Archbishop of Bhopal denies claims against Christians, says “We don’t forcibly convert people”

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In a three-day assembly session beginning 28 December, Madhya Pradesh is planning to transfer the Freedom of Religion Bill, 2020 in order to restrain 'love jihad' cases in the state.

Love jihad is a conspiracy theory where it is believed Muslim men target women of other religions to convert them to Islam by feigning love.

While the right-wing groups aim to accuse Muslim men of marrying Hindu women, the new bill, according to state government sources, will skip the word ‘Muslim’ from it.

But several state leaders have recently started harassing Christian missionaries, accusing them of carrying out conversion activities in the name of providing service to others.

In an event held at the end of November in the tribal-dominated districts of Umaria and Badwani, Chief Minister Shivraj Singh Chouhan accused Christians of forcefully attempting to convert tribals.

In one of the events, Chouhan remembered how missionaries who tried to participate in large-scale conversions were taken on by Birsa Munda, a 19th century tribal freedom fighter from present-day Jharkhand.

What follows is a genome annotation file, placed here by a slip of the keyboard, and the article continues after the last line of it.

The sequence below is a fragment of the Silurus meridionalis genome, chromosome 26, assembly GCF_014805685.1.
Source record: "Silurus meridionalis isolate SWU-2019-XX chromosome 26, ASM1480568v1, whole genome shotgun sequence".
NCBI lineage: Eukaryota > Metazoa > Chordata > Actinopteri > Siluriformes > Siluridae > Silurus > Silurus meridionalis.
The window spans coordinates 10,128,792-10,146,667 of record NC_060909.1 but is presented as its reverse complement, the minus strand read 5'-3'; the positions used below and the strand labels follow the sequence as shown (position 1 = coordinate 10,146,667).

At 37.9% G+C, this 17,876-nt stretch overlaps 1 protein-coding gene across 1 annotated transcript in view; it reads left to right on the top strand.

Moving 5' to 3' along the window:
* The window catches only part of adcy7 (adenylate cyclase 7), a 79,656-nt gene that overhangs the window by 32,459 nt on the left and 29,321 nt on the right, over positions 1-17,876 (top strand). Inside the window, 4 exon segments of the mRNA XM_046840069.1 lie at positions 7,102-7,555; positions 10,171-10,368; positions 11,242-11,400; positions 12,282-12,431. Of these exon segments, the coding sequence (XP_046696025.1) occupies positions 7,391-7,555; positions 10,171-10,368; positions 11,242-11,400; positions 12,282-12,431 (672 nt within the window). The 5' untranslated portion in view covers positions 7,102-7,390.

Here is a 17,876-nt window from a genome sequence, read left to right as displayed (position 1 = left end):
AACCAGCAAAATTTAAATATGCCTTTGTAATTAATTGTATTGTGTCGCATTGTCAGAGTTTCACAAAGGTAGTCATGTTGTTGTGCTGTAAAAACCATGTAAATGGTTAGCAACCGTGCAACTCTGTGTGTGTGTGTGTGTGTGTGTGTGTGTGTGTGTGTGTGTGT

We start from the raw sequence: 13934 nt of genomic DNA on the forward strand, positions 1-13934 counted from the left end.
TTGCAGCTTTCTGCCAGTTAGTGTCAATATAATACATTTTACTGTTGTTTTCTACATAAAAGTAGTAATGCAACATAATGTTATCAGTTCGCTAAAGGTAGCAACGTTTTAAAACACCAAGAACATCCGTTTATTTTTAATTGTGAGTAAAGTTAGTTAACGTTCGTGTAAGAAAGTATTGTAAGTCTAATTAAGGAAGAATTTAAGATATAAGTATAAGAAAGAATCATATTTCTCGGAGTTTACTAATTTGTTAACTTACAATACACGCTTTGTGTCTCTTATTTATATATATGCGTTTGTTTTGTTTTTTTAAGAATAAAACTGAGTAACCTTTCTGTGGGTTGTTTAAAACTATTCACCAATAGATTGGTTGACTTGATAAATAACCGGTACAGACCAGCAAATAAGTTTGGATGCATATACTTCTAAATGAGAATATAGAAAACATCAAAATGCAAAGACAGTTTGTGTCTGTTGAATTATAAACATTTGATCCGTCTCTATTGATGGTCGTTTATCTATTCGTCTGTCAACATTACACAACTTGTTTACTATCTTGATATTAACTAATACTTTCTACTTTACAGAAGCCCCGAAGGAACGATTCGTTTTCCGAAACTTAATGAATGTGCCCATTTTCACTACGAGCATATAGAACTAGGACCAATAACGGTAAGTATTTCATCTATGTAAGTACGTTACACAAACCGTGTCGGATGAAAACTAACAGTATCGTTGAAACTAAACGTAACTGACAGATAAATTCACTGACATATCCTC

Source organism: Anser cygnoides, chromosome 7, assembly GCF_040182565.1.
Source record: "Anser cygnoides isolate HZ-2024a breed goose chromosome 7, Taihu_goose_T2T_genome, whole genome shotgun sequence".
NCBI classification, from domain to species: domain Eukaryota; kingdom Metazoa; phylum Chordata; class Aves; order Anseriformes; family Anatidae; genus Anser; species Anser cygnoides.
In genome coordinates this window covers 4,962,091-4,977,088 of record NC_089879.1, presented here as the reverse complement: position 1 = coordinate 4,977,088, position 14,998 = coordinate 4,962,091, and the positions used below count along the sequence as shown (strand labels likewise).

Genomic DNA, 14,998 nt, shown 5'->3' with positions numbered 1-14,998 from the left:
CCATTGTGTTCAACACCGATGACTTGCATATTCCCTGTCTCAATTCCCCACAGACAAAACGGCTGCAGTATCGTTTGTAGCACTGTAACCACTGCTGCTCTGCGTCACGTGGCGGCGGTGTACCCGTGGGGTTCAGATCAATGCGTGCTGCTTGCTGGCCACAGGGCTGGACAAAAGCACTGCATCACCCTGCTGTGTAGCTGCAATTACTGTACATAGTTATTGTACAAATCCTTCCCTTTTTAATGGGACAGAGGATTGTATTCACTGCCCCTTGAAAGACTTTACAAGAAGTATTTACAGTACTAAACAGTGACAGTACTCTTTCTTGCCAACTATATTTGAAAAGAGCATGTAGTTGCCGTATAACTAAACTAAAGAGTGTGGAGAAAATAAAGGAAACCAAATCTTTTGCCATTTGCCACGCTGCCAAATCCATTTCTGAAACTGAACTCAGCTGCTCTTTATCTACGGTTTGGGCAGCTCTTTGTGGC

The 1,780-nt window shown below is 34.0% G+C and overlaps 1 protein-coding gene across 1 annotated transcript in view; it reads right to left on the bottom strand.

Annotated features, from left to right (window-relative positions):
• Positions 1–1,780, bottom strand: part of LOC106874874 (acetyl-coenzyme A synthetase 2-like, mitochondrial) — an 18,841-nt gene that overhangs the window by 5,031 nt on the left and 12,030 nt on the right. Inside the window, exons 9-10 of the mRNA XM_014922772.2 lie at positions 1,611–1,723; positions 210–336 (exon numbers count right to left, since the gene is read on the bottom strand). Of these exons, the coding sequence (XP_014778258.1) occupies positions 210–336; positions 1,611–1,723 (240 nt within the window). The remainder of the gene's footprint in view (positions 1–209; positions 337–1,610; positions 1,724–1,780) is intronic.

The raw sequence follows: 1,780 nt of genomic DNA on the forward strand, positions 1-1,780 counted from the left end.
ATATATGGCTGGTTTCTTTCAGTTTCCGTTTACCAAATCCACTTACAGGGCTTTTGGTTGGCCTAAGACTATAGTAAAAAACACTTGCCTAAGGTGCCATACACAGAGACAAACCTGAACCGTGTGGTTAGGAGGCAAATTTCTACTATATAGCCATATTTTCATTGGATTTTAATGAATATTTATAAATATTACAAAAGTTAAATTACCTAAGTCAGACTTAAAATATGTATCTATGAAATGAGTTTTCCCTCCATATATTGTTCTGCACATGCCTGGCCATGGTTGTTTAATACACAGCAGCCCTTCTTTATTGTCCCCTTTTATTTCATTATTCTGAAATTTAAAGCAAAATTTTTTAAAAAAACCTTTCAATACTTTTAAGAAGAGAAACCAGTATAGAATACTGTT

He claimed that missionaries should provide services, but not in the hope of transforming the faith of the recipient. Any attempt to convert someone by offering allurement or by force is strictly punishable, he said.

Archbishop of Bhopal, Leo Cornelio denied the chief minister's claim and said the accusations were a part of BJP’s politics.

“This is politics, not religion. Politicians make laws to create divisions in the society and to benefit electorally from them. My fear is that more laws you make the more rogues are likely to use them against minorities and the weaker sections,” Corenlio told ThePrint.

“Everyone enjoys freedom of religion in the country. We don’t forcibly convert people. Conversion is not man’s activity… it’s god’s grace. One can always return to one’s original religion,” the Christian leader said.

Although several false cases were filed against Christians in Madhya Pradesh, the archbishop pointed out that the number of Christians in the country, including Madhya Pradesh, has not increased in the last three decades.

Allegations of forced religious conversions to Christianity is something the state has been combating for decades. 

In 1968, Madhya Pradesh was the first state to pass a law to curb religious conversions, including marriage, for any reason. The main intention of this was to arrest conversions from Hinduism to Christianity.